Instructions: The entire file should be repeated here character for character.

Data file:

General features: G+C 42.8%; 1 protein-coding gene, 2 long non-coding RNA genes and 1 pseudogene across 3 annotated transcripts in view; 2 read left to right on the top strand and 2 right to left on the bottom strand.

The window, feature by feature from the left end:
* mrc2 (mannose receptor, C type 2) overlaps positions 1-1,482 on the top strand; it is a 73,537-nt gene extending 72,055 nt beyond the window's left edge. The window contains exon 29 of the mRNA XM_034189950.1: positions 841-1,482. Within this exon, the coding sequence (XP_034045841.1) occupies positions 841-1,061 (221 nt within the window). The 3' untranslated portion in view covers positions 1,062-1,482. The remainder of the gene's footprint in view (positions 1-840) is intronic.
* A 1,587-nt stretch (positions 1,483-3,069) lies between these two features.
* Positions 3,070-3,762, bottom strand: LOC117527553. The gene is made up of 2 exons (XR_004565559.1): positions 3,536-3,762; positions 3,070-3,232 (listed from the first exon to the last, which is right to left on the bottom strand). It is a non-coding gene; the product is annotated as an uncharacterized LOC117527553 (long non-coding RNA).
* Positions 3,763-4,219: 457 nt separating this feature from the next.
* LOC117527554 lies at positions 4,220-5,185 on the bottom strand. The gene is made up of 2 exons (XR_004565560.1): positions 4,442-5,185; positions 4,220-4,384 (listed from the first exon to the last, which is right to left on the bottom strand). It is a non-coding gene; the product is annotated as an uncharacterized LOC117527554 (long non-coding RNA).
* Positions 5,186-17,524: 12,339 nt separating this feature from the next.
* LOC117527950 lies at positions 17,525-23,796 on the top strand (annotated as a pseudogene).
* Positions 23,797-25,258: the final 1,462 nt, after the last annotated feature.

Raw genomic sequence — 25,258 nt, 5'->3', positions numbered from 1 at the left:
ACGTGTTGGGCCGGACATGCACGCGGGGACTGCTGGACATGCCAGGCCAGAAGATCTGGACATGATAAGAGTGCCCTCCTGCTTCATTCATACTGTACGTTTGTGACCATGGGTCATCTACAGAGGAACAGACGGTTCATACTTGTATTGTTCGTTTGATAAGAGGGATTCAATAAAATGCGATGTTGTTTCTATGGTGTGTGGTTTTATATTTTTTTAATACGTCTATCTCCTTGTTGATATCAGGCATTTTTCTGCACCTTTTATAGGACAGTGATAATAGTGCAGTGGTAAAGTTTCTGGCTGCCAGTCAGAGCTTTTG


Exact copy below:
General features: G+C 42.8%; 1 protein-coding gene, 2 long non-coding RNA genes and 1 pseudogene across 3 annotated transcripts in view; 2 read left to right on the top strand and 2 right to left on the bottom strand.

The window, feature by feature from the left end:
* mrc2 (mannose receptor, C type 2) overlaps positions 1-1,482 on the top strand; it is a 73,537-nt gene extending 72,055 nt beyond the window's left edge. The window contains exon 29 of the mRNA XM_034189950.1: positions 841-1,482. Within this exon, the coding sequence (XP_034045841.1) occupies positions 841-1,061 (221 nt within the window). The 3' untranslated portion in view covers positions 1,062-1,482. The remainder of the gene's footprint in view (positions 1-840) is intronic.
* A 1,587-nt stretch (positions 1,483-3,069) lies between these two features.
* Positions 3,070-3,762, bottom strand: LOC117527553. The gene is made up of 2 exons (XR_004565559.1): positions 3,536-3,762; positions 3,070-3,232 (listed from the first exon to the last, which is right to left on the bottom strand). It is a non-coding gene; the product is annotated as an uncharacterized LOC117527553 (long non-coding RNA).
* Positions 3,763-4,219: 457 nt separating this feature from the next.
* LOC117527554 lies at positions 4,220-5,185 on the bottom strand. The gene is made up of 2 exons (XR_004565560.1): positions 4,442-5,185; positions 4,220-4,384 (listed from the first exon to the last, which is right to left on the bottom strand). It is a non-coding gene; the product is annotated as an uncharacterized LOC117527554 (long non-coding RNA).
* Positions 5,186-17,524: 12,339 nt separating this feature from the next.
* LOC117527950 lies at positions 17,525-23,796 on the top strand (annotated as a pseudogene).
* Positions 23,797-25,258: the final 1,462 nt, after the last annotated feature.

Raw genomic sequence — 25,258 nt, 5'->3', positions numbered from 1 at the left:
ACGTGTTGGGCCGGACATGCACGCGGGGACTGCTGGACATGCCAGGCCAGAAGATCTGGACATGATAAGAGTGCCCTCCTGCTTCATTCATACTGTACGTTTGTGACCATGGGTCATCTACAGAGGAACAGACGGTTCATACTTGTATTGTTCGTTTGATAAGAGGGATTCAATAAAATGCGATGTTGTTTCTATGGTGTGTGGTTTTATATTTTTTTAATACGTCTATCTCCTTGTTGATATCAGGCATTTTTCTGCACCTTTTATAGGACAGTGATAATAGTGCAGTGGTAAAGTTTCTGGCTGCCAGTCAGAGCTTTTG